Films like Hotel Rwanda, Sometimes in April, and Shooting Dogs have codified certain ways of representing the 1994 Rwandan genocide, with realist aesthetics, epic sweep, and aspirations to historical authenticity. A young Rwandan director, Kivu Ruhorahoza, has won two major prizes at the Tribeca Festival for his 2011 feature Grey Matter, a breakthrough film that is different from its predecessors in almost every respect. Ruhorahoza’s film is intimate, cosmopolitan, metaphorical, and avant-garde; it requires some effort to understand, yet it is extremely moving. On the 20th Anniversary of the genocide in Rwanda, it offers new ways of understanding the consequences of the genocide, and of the continuing perils of the post-genocide period. It is also an inspiring new contribution to African cinema.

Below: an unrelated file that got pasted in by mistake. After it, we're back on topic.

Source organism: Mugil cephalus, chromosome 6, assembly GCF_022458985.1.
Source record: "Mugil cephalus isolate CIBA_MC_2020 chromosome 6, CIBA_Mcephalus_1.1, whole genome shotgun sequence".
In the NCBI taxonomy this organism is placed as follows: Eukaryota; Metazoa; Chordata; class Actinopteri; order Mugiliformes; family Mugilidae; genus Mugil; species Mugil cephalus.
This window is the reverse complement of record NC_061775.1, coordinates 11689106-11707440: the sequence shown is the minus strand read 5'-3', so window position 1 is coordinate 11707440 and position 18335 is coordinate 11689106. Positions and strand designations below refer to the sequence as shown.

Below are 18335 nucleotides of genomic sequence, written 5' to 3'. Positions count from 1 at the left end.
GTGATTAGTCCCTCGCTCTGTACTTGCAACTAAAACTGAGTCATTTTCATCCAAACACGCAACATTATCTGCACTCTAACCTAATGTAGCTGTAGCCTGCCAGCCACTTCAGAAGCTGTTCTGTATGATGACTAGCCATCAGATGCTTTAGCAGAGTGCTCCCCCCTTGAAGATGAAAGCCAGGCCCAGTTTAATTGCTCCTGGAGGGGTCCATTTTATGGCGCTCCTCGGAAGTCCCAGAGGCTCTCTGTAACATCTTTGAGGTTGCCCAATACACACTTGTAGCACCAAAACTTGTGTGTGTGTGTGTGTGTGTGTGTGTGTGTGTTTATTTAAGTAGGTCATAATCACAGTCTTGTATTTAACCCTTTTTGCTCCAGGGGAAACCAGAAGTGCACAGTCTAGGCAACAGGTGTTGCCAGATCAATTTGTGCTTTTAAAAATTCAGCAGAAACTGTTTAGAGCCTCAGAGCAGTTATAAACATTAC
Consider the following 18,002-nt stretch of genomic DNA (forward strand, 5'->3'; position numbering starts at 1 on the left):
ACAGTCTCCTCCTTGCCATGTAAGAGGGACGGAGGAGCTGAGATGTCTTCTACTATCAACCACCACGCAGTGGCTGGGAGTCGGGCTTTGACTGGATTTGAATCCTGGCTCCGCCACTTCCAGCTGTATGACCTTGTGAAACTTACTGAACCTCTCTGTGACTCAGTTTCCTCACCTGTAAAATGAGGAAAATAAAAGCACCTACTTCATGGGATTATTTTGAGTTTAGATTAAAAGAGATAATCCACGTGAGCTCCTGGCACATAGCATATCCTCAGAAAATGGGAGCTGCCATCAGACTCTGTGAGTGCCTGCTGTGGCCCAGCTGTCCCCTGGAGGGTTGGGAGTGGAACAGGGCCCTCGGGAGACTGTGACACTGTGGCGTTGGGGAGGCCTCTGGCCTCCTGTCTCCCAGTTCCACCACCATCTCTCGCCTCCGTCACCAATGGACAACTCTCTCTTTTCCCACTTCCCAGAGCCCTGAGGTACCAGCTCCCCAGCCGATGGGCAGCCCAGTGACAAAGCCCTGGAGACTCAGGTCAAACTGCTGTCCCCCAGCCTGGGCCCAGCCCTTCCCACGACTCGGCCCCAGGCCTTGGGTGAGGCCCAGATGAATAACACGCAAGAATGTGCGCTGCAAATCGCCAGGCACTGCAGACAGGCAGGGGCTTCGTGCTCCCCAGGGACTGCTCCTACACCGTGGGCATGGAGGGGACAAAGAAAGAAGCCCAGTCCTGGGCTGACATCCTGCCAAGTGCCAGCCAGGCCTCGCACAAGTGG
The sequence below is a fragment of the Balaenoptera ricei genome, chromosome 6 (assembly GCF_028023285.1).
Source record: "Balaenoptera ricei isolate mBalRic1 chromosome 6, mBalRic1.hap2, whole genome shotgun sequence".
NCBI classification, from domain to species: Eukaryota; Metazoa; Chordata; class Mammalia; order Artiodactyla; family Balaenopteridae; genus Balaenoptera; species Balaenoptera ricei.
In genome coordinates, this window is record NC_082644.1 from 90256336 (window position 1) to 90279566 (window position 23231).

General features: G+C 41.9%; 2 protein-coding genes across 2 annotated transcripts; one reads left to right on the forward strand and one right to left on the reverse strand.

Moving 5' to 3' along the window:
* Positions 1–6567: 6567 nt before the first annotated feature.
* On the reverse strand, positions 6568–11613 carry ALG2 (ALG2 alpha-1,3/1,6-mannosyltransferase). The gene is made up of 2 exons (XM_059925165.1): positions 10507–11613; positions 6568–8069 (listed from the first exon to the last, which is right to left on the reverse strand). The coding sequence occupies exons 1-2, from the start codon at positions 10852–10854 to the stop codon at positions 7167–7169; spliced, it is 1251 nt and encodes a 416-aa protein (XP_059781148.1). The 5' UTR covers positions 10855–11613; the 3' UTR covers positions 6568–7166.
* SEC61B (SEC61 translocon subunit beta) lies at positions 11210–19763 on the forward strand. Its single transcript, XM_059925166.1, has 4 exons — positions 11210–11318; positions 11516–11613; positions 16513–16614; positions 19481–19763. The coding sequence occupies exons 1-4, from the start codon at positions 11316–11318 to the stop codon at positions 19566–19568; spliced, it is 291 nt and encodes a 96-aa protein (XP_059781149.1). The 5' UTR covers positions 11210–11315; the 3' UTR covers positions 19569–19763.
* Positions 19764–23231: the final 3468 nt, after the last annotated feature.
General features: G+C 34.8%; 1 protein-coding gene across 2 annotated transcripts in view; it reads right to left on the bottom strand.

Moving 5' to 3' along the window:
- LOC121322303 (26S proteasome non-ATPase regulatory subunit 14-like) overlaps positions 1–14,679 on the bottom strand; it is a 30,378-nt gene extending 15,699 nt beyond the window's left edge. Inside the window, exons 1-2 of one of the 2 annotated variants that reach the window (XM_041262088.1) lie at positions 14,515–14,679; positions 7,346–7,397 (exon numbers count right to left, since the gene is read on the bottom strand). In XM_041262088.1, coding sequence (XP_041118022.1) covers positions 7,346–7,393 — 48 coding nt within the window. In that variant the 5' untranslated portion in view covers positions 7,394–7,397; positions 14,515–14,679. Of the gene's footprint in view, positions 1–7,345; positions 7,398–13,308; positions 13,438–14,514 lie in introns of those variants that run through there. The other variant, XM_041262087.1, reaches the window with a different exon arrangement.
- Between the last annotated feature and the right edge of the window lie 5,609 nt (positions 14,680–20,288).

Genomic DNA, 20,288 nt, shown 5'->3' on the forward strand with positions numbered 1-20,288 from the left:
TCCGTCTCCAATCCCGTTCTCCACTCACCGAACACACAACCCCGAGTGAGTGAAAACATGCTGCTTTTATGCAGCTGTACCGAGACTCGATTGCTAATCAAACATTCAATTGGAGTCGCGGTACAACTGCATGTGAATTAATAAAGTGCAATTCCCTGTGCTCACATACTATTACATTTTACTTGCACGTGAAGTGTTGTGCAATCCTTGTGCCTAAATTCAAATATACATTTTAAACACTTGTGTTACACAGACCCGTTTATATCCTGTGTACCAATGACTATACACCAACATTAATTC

Sugnet, Charles J.
"Matière Grise de Kivu Ruhorahoza : un nouveau discours filmique pour le Rwanda?,"
Présence Francophone: Revue internationale de langue et de littérature: Vol. 83
, Article 10.
Available at: https://crossworks.holycross.edu/pf/vol83/iss1/10